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Definitions of Islamic Heirs


January 7, 2020

Wife or husband. Only a legal marriage results in entitlement to inheritance. Generally, an Islamic marriage contracted abroad is valid in the United States as long as it complied with the law of the country where the marriage was contracted. Similarly, an Islamic marriage contracted in the United States is valid if it complied with state law. Most states require the couple to obtain a marriage license before going to their imam to perform their Islamic marriage. Civil marriages are also legal marriages.

Sons and daughters. Only children born within a legal marriage are eligible to inherit under Islamic law. Illegitimate children—children born out of wedlock—are not eligible to inherit under Islamic law. Illegitimate children take the name of their mother and inherit only from the maternal side. The requirement for legitimacy under Islamic law is very minimal: oral marriages are valid, as is polygamy. Islamic public policy favors legitimacy rather than illegitimacy. Adopted sons and stepsons are not eligible to inherit, but you are free to provide them a specific bequest in your will. Sunni Islamic law permits you to provide a bequest of up to 1/3 of your estate to a non-Islamic heir.

Grandsons. Only son’s sons are eligible to inherit. Daughter’s sons are not eligible. Because the daughter’s sons carry their father’s name, their paternal family is more responsible for them, and, more importantly, the objective of the extended family in a patriarchal or tribal system, is to preserve the wealth of the family by keeping it within the paternal family. This explains why the daughter’s sons don’t inherit from their mother’s paternal line.

The transformation of labor and the economic system, coupled with urbanization and immigration, has transformed society and family structures. While your daughter’s son is not an automatic heir, you are free to provide him with a bequest as permitted, up to 1/3 of your estate.

Granddaughters. Only son’s daughters are eligible to inherit. Daughter’s daughters are not eligible to inherit. Muslim societies are organized according to the paternal line.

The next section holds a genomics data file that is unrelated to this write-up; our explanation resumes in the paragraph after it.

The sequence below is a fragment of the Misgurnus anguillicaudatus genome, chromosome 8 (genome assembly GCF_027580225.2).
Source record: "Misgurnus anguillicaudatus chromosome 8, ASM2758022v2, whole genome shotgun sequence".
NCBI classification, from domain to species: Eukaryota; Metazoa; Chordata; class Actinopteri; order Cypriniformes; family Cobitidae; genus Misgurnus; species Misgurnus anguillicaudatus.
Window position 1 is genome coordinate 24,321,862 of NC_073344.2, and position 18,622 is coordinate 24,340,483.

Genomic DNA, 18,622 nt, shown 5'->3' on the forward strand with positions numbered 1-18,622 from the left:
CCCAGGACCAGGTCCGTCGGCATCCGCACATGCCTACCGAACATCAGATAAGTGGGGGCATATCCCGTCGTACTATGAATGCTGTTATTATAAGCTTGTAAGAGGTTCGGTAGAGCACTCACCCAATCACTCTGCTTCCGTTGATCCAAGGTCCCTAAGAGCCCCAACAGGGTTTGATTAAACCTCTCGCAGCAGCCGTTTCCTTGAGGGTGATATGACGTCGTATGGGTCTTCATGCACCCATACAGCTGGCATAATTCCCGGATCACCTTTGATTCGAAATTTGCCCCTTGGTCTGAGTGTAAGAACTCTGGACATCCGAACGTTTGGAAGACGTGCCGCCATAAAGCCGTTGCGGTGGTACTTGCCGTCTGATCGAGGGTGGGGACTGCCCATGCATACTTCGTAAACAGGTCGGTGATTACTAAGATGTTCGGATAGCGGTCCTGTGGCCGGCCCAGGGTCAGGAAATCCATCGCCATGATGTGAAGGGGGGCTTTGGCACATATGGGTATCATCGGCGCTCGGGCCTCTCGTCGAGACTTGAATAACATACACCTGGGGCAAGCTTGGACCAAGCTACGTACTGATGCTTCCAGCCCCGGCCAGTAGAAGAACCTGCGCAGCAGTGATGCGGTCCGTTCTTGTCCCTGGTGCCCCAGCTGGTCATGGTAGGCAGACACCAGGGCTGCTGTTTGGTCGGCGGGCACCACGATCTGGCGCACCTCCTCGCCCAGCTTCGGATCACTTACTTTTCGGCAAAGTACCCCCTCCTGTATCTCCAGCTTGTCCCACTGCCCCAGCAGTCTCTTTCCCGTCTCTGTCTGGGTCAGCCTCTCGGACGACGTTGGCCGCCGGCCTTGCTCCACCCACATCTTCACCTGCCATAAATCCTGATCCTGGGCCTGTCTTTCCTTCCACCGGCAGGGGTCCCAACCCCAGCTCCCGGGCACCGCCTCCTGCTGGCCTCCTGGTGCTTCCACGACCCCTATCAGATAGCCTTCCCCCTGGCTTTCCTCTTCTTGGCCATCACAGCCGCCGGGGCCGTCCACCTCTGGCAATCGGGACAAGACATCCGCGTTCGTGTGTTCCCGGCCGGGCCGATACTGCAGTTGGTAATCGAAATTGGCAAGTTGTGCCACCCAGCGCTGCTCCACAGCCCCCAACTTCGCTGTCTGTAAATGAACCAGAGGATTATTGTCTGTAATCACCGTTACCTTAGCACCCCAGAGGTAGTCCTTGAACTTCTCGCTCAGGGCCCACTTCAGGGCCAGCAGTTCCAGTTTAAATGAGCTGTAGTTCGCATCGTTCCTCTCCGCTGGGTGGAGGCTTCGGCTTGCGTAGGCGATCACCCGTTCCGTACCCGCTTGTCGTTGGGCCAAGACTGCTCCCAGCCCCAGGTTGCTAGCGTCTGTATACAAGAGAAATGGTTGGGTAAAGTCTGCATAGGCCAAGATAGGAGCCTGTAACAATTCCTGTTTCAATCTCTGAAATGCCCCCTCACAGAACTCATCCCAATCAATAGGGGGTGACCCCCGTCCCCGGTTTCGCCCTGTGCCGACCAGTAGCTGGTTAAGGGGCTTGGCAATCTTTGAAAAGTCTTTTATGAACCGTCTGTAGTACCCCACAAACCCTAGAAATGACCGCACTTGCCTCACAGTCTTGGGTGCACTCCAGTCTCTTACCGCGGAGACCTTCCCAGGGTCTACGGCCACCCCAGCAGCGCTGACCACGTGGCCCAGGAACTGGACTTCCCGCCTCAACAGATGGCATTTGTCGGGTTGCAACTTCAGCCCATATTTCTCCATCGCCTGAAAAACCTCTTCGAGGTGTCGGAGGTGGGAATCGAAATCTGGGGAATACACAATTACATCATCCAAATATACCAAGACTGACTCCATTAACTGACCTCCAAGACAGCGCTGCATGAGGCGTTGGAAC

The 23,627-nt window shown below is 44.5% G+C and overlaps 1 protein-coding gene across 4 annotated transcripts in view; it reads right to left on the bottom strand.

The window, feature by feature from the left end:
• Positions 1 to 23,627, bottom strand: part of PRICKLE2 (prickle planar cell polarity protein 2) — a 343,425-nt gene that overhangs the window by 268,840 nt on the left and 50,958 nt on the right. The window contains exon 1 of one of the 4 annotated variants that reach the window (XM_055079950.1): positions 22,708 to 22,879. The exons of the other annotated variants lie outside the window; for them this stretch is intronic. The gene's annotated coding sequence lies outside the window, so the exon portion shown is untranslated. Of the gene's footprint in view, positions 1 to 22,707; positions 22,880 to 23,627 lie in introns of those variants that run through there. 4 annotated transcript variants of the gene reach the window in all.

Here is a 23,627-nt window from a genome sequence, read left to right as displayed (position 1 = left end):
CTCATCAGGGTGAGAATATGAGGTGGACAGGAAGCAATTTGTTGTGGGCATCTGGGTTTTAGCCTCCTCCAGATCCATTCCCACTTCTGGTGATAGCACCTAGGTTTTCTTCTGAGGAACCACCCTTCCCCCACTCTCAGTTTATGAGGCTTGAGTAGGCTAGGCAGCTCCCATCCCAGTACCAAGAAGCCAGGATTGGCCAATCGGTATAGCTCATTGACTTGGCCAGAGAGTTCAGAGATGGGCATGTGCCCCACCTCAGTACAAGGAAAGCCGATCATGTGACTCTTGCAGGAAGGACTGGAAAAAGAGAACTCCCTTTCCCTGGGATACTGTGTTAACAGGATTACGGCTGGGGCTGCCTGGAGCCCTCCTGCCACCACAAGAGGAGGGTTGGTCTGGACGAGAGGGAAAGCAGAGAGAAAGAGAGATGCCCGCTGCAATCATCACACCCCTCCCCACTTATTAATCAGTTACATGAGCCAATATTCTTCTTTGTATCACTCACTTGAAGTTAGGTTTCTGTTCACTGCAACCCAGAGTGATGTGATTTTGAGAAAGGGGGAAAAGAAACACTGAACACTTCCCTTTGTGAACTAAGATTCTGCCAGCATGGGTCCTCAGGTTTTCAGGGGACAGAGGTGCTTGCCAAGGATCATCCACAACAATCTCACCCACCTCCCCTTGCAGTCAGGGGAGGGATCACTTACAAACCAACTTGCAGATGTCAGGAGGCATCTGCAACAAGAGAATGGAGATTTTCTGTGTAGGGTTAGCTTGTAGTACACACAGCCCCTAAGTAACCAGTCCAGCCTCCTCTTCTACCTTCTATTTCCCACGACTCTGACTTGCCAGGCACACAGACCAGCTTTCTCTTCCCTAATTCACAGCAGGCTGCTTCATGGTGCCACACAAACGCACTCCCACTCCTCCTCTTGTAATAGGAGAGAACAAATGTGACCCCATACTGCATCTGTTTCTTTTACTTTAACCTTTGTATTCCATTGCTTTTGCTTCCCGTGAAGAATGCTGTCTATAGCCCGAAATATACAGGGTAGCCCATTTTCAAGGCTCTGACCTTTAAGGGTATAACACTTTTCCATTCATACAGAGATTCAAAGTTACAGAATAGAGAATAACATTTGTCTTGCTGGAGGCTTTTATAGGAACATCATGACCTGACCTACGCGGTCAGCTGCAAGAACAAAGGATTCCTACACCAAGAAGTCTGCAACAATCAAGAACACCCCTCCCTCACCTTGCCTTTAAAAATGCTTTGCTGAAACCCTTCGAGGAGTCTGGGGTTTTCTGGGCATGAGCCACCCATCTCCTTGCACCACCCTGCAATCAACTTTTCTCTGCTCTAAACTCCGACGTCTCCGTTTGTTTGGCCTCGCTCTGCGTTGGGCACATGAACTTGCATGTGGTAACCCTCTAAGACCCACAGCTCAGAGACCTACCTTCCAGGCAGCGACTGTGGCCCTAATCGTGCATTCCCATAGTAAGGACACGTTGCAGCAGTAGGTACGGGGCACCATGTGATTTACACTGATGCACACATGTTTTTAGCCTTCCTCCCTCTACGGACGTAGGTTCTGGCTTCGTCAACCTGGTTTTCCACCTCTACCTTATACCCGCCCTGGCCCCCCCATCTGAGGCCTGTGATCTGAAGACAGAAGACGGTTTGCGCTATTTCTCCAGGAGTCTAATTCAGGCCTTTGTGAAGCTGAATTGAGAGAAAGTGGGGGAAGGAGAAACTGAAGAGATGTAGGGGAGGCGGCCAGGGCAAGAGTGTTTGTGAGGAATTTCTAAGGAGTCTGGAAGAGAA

Father. Similar to child legitimacy, the father of an illegitimate son is not eligible to inherit. The same is true for a stepfather. That said, you are free to leave your illegitimate father or stepfather a bequest in your will as long as it does not exceed 1/3 of your estate.

Mother. If your mother was not married to your father, you are entitled to inherit from her and she is entitled to inherit from you. A stepmother is not eligible to inherit, but you are free to leave her a specific bequest in your will as long as it does not exceed 1/3 of your estate.

Grandfathers. Only your father’s father is eligible to inherit. Your mother’s father is not eligible to inherit, but you are free to leave him a specific bequest in your will as long as it does not exceed 1/3 of your estate.

Paternal grandmother. Your father’s mother is eligible to inherit.

Maternal grandmother. Your mother’s mother is eligible to inherit.

Full brothers. A full brother shares the same father and the same mother with you.

Full sisters. A full sister shares the same father and the same mother with you.

Paternal brothers. A paternal brother shares the same father but has a different mother.

Paternal sisters. A paternal sister shares the same father but has a different mother.

Maternal brothers. A maternal brother shares the same mother but has a different father.

Maternal sisters. A maternal sister shares the same mother but has a different father.

Full nephews. A full nephew is your brother’s son. Only a full nephew is eligible to inherit. Your sister’s son is not eligible. The paternal line emphasis is to preserve the wealth and property of the paternal family.

Paternal nephews. A paternal nephew is your paternal brother’s son. Only a paternal nephew is eligible to inherit. Your paternal brother’s daughter is not eligible. This is done to preserve the paternal property, because it is likely that the daughter will marry outside of the paternal family.

Full nephew’s sons. A full nephew’s son is your full brother’s son’s son.

Paternal nephew’s sons. A paternal nephew’s son is your paternal half brother’s son.

Paternal full uncles. A full paternal uncle is your father’s full brother.

Paternal half uncles. A half paternal uncle is your father’s paternal brother. That is, your father and your uncle have the same father but different mothers.

Full cousins. A full cousin is your father’s full brother’s son.

Paternal cousins. A paternal cousin is your father’s paternal brother’s son.

Paternal cousin’s sons. A paternal cousin’s son is your father’s paternal brother’s son’s son.

Full cousin’s grandsons. A full cousin’s grandson is your father’s full brother’s son’s son.

The 1/3 of your estate flexibility. Some people use the 1/3 to leave money for charity, a family member who is not a taker, a family member who needs some assistance, a disabled relative, a friend, or a woman considered as a wife but not legally a wife.



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